by Robert A. Waters
The explosions that blasted Boylston Street on April 15, 2013 claimed three lives and maimed more than 200 people. Three nights later, as police and FBI agents searched for the bombing suspects, a police officer at Massachusetts Institute of Technology (MIT) was murdered in a sneak ambush.
On January 5, 2015, Boston bombing suspect Dzhokhar Tsarnaev is scheduled to go on trial for the carnage. If convicted, he faces the death penalty.
These innocent victims—both the dead and wounded—deserve justice. The courtroom will likely be crowded with prosthetic-wearing men, women, and children. If Tsarnaev is found guilty, every survivor of the deadly attack should be paraded in front him and each should be allowed to address him.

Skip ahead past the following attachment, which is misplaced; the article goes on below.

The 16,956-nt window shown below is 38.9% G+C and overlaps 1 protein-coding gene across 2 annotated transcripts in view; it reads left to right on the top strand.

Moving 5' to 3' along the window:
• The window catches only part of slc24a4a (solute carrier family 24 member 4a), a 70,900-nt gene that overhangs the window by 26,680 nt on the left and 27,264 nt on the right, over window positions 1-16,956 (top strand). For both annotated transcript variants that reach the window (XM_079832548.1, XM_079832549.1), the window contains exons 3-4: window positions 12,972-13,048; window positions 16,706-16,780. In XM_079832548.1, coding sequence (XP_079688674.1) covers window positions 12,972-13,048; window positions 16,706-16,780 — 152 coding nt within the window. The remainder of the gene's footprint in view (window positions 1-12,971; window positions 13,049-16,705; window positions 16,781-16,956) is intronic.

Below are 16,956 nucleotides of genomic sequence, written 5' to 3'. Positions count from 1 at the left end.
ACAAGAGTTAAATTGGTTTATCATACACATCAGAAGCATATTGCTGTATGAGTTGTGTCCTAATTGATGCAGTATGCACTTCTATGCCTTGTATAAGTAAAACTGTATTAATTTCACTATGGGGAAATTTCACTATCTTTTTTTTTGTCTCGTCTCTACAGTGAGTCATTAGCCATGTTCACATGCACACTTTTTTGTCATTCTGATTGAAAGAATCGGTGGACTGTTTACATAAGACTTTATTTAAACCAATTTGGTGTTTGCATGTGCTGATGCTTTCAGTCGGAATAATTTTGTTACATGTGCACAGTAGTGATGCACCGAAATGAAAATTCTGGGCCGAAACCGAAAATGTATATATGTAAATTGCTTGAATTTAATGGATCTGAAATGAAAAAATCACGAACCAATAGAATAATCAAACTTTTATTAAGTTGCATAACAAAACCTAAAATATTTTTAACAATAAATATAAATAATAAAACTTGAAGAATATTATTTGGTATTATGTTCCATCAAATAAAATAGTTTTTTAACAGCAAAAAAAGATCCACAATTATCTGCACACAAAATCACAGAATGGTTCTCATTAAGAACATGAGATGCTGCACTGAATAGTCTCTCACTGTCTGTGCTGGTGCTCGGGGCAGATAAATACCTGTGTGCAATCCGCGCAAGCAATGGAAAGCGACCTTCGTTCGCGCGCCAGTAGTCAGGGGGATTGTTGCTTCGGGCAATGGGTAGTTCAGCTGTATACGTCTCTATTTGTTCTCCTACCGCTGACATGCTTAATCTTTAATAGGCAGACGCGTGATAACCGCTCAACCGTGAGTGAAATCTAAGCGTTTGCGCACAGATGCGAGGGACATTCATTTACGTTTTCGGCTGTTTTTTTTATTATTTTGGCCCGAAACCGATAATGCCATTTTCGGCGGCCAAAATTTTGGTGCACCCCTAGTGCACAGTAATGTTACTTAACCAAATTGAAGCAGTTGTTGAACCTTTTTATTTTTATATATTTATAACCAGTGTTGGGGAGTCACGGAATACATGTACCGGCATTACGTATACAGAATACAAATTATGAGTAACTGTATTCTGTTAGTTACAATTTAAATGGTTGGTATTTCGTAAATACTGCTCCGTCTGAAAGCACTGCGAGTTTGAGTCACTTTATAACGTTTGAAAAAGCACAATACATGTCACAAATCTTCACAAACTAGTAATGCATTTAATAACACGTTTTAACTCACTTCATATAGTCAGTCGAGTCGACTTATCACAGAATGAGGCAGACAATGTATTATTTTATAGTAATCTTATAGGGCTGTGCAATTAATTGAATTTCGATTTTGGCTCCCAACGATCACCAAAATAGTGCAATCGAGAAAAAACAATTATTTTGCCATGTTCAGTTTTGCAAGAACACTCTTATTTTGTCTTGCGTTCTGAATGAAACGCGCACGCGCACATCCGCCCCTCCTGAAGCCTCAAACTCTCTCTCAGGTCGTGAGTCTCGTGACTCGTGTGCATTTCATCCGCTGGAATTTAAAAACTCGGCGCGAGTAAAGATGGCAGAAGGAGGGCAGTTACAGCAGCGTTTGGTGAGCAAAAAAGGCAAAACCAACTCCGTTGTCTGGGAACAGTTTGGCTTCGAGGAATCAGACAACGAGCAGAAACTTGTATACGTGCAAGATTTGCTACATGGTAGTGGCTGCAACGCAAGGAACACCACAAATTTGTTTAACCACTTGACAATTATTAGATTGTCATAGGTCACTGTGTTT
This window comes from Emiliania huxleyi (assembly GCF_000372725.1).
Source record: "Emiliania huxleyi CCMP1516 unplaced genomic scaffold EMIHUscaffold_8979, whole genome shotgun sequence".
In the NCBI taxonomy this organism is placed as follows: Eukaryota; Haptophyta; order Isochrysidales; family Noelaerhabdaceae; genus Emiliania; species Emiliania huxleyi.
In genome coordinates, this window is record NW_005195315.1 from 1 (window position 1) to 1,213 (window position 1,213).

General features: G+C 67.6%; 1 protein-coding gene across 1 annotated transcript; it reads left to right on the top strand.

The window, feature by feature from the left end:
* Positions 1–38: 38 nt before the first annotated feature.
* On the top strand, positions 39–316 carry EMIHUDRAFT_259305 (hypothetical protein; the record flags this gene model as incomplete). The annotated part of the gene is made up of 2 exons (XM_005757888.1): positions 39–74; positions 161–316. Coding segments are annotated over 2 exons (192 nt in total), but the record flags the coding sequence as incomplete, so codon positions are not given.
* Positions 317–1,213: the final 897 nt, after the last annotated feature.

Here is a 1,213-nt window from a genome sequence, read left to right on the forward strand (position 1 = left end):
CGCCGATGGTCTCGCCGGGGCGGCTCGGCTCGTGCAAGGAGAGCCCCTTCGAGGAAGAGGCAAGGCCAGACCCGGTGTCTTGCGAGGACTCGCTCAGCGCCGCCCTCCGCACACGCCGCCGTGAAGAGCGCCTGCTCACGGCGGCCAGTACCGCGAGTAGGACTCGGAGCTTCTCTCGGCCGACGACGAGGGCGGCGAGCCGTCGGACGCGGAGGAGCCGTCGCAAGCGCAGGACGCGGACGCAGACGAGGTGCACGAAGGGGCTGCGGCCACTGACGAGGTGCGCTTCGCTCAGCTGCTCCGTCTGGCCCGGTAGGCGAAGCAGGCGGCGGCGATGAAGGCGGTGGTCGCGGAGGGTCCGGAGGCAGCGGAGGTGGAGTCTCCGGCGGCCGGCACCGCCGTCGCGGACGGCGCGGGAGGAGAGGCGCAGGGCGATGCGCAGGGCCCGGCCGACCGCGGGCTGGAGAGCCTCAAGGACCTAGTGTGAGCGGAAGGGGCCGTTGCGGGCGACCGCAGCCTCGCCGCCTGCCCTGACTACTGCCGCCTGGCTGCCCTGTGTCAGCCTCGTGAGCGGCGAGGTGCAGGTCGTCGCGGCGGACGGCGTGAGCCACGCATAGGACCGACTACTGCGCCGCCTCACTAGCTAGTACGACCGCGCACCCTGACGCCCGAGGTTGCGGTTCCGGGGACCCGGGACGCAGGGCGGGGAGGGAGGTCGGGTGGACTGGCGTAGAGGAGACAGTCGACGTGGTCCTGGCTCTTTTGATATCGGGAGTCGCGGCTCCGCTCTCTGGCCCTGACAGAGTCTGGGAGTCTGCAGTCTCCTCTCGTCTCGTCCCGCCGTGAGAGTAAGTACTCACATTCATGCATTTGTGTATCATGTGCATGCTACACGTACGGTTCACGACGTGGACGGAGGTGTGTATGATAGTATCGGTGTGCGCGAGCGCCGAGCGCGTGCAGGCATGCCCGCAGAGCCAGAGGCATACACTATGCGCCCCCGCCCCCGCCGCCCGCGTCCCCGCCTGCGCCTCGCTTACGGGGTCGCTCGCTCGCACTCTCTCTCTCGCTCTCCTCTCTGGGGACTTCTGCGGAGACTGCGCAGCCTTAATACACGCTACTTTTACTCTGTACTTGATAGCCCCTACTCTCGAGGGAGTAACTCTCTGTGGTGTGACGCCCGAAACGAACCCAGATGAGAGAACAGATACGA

There are few crimes more evil or cowardly than bombings designed to mutilate and disfigure random people.
When the pressure cookers exploded, they launched hundreds of nails and steel pellets into the crowds, killing Krystle Campbell, 29, Lingzi Lu, and eight-year-old Martin Richard (pictured above). Dozens more had limbs blown off, so much so that blood pooled in the streets hours after the attack. Victims lay injured as police officers, medical workers, and passersby attempted to help. It seemed a miracle that more people weren’t killed.
Then, three nights later, according to FBI sources, the perpetrators of this attack stole up to a police cruiser in Cambridge. They pumped five rounds into the lone officer, Sean Collier, 27, who died at the scene.
Massachusetts no longer has a death penalty, so the case will be tried under Federal jurisdiction. If convicted, Tsarnaev faces execution.
If he’s guilty, that’s exactly what he deserves.